Paper Bag Kites


Make a simple kite from common household items! July and August are great months to take advantage of breezy, kite-flying conditions, especially at these East Bay locations: Cesar Chavez Park in Berkeley, Miller/Knox Regional Shoreline in Richmond, Crown Memorial Beach in Alameda, and Marina Park in San Leandro.

What We’re Learning & Skills We’re Building 

  • Aerodynamics – learning about the way air and wind move kites around 
  • Measurement – using a ruler to measure where to punch holes in the bag and also to measure the length of string 
  • Comparison –  observing how a kite flies when you’re standing still, then how it flies when you’re running; also, how it flies inside with no wind, then outside in the wind
  • Creative expression – making individual decisions about how to decorate the kite


  • Standard-size paper lunch bag
  • Markers, crayons, or colored pencils 
  • Hole punch
  • Yarn or string (or high-tensile strength, lightweight string for a high-flying kite)
  • Child-safe scissors 
  • Tape (scotch or masking work best)
  • Lightweight, decorative tails: crepe paper, yarn, thin pieces of paper, etc.
  • Kite handle: chopstick, dowel, safe stick from outside, or craft stick 


Optional Materials 

  • Washable tempera paint or poster paint 
  • Stickers 
  • School glue


Making the Kite Together

1. Use two 3″–4″ pieces of scotch or masking tape to reinforce the outside, open edges of both the front and the back of the bag (this will ensure that the bag doesn’t rip in the next step).

2. With the bag closed, punch two holes about 4″ apart through the taped edges of the bag. (Note: you’ll be punching through two layers of the bag, so when it’s opened up, there’ll be four holes altogether.)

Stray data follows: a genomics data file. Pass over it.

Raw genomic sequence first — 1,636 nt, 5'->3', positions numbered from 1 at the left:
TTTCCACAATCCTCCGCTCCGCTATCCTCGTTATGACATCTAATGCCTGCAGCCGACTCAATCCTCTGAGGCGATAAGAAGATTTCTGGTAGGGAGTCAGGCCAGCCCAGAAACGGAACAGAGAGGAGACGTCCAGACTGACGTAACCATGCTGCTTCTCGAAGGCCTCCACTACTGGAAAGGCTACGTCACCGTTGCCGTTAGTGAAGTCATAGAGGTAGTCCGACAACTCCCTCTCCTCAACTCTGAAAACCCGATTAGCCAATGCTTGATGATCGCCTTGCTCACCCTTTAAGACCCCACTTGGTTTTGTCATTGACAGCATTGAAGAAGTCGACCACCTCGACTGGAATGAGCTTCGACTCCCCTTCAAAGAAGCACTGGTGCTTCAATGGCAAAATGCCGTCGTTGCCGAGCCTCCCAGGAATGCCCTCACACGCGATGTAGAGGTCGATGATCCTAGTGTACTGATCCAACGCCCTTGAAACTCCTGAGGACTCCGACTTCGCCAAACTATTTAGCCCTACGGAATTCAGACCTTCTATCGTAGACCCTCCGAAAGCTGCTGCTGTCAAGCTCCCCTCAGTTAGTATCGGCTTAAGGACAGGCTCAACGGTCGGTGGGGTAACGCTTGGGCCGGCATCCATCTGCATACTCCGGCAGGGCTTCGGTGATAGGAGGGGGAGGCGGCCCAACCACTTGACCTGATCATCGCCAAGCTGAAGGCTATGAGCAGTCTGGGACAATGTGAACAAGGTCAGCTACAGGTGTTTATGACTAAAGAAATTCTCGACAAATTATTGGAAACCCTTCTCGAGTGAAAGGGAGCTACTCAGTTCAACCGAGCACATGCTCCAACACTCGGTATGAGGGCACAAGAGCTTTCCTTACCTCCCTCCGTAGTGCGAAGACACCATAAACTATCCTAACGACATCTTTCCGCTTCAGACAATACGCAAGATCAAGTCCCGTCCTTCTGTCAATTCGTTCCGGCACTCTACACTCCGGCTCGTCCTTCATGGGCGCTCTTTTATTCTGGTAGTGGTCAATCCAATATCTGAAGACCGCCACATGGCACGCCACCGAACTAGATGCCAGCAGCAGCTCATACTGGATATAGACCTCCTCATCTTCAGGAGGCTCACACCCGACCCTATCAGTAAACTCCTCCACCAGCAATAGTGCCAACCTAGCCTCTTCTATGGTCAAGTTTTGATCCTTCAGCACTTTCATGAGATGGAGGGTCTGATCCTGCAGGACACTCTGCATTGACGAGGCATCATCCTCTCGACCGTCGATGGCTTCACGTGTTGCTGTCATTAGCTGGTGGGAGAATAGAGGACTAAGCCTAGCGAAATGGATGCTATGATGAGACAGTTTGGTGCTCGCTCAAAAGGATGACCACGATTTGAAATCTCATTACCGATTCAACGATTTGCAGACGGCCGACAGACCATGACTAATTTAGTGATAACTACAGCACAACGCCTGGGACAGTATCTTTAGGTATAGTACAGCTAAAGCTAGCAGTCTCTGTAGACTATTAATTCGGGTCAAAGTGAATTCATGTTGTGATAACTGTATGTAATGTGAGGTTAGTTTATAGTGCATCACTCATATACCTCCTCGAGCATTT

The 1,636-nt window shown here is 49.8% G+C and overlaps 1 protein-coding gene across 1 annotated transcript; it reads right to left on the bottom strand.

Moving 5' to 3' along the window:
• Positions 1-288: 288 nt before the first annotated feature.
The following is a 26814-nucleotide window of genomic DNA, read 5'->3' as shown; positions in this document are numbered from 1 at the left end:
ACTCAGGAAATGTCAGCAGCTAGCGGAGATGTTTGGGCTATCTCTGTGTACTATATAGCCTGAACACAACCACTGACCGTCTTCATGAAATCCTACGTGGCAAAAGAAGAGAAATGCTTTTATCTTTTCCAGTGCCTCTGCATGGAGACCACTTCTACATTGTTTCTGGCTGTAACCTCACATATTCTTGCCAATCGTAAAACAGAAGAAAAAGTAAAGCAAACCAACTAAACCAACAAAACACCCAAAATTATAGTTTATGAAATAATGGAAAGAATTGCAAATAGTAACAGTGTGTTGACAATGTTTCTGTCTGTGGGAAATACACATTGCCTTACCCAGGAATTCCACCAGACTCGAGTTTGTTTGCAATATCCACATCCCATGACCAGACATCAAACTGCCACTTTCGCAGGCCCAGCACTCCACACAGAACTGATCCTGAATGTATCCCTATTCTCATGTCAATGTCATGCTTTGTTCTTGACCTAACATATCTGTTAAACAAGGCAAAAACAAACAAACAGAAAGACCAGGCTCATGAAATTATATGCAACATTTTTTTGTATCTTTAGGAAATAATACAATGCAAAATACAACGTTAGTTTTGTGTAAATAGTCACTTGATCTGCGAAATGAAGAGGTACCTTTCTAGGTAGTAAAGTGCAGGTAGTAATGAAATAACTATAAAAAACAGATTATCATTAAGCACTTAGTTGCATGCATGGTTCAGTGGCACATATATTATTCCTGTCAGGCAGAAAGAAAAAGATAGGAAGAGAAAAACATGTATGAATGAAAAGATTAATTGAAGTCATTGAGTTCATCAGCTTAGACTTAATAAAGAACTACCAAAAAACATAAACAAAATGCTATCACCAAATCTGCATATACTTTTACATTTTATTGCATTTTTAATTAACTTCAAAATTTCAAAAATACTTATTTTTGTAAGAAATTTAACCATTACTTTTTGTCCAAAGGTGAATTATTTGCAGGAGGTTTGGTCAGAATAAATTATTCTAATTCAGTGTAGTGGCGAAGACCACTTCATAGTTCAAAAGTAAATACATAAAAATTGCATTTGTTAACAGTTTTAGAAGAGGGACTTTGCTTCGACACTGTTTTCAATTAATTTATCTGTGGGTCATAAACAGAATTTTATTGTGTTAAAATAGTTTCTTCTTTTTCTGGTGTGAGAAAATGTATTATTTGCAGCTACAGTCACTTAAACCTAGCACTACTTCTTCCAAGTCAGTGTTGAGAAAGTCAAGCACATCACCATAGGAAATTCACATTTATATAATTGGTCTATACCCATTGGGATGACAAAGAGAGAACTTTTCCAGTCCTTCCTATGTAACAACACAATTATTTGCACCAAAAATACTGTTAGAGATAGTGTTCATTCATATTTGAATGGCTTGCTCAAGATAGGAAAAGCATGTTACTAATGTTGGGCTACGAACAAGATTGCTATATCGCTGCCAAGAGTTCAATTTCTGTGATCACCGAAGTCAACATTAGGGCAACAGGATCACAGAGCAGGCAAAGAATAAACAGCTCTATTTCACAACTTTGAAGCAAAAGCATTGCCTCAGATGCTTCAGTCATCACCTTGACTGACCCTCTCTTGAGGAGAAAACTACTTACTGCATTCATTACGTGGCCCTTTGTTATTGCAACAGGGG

3. Decorate the bag using markers, colored pencils, or crayons. Paint is ok to use, as long as the bag doesn’t get too heavy!

4. Cut two 24″–30″ pieces of yarn or string. Tie one string to the holes on one side of the bag, and the other to the holes on the opposite side. 

5. Cut 10–15 pieces of crepe paper, yarn, or other long, thin pieces of light material (about 12″–15″ long) to create decorative “tails” for the kite.

6. Close the bag. Use tape or glue to attach the tails to the small rectangle (that is, the bottom of the bag).

7. Add a sturdy handle for your child to hold onto as they fly the kite by looping the strings (attached to the holes made in the open edges of the bag) around a chopstick or a popsicle stick. Use a 1″–2″ piece of tape to securely attach the yarn onto the stick.

Flying the Kite Together

  • Choose a safe outdoor spot to test the kite (a sidewalk with no driveways, an empty parking lot, or a neighborhood park, for example). Open up the bag and hold it aloft while your child holds the handle and starts running. 
  • On a breezy day, the kite may lift itself while your child is simply standing still and holding it aloft. The decorative tails help lift the kite and keep it steady! (If the kite wobbles a lot, try adding either longer tails or just more of them.)
  • On a day that’s not windy, try playing with the kite indoors in front of a stand-up fan or beneath a ceiling fan.